Taking a more serious stab at the question, he speculated that attached classmates conveniently avoid mention of their relationships because if they made a big to-do about it, they’d be less likely to get invited to social gatherings. Like platonic male friends would stop inviting romantically-attached girls out (even in groups) in deference to the boyfriend, or something. Seems a little old fashioned to me, but whatever, every culture has its own set of rules.

My newfound awareness of the Japanese “cloak-and-dagger” appraoch to dating notwithstanding, the following still caught me off guard a bit:

A couple weeks ago, a cute friend of mine sent an e-mail to my cell-phone, wondering if I’d still be at school later that afternoon. She had something she wanted to tell me, she wrote.

“Hell yeah I’ll be around!” I thought, and then jotted off some causal reply about maybe being around, or whatev.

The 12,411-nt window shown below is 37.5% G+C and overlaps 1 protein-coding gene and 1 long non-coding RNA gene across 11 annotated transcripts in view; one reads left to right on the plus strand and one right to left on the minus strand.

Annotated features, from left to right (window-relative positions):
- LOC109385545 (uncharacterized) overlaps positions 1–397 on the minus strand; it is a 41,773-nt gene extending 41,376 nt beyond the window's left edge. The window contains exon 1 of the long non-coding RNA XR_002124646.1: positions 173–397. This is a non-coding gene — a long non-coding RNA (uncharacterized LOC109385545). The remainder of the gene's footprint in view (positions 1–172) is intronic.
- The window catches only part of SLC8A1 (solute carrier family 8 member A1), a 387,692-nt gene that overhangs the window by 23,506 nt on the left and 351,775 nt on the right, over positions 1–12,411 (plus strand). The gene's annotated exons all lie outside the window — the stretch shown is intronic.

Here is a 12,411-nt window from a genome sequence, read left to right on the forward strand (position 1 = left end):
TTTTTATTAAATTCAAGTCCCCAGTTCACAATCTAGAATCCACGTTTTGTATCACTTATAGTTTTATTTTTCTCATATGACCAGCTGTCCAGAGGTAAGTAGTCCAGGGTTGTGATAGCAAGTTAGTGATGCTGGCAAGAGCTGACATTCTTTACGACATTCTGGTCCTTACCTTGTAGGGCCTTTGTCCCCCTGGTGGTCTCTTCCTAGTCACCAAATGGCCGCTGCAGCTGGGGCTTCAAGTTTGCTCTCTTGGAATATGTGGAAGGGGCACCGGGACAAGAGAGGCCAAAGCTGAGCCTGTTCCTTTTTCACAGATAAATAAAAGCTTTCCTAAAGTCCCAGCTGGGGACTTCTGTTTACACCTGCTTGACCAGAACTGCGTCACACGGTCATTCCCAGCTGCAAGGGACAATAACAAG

While waiting around for the appointed time, I mulled her e-mail over. “Something to tell you…” why so vague? Or for that matter, why even send an e-mail at all, why not just wait until we ran into each other randomly? Unless it was something important… I entertained a myriad of unlikely possibilities.

When I ever so causally bumped into her later that day, all my beautiful theories were put to rest by the ugly truth: she wanted me to help her write an e-mail to her boyfriend, whose birthday was that weekend. She thought he’d get a kick out of getting an e-mail in English. An e-mail to the boyfriend I didn’t know you had after knowing you for four months? Sure, pass over the pencil & paper, let’s compose a birthday greeting to that asshole!

Rereading her e-mail to me again later, I saw that she hadn’t written that she had something to tell me, but rather that she had something she wanted me to tell her. Japanese can be tricky, I tell ya…

  • MH

    First of all, I want to apologize for sounding like some kind of authority in last week’s comment. I have nothing but respect for you and your attitude towards Japan, so don’t feel self -conscious about a thing.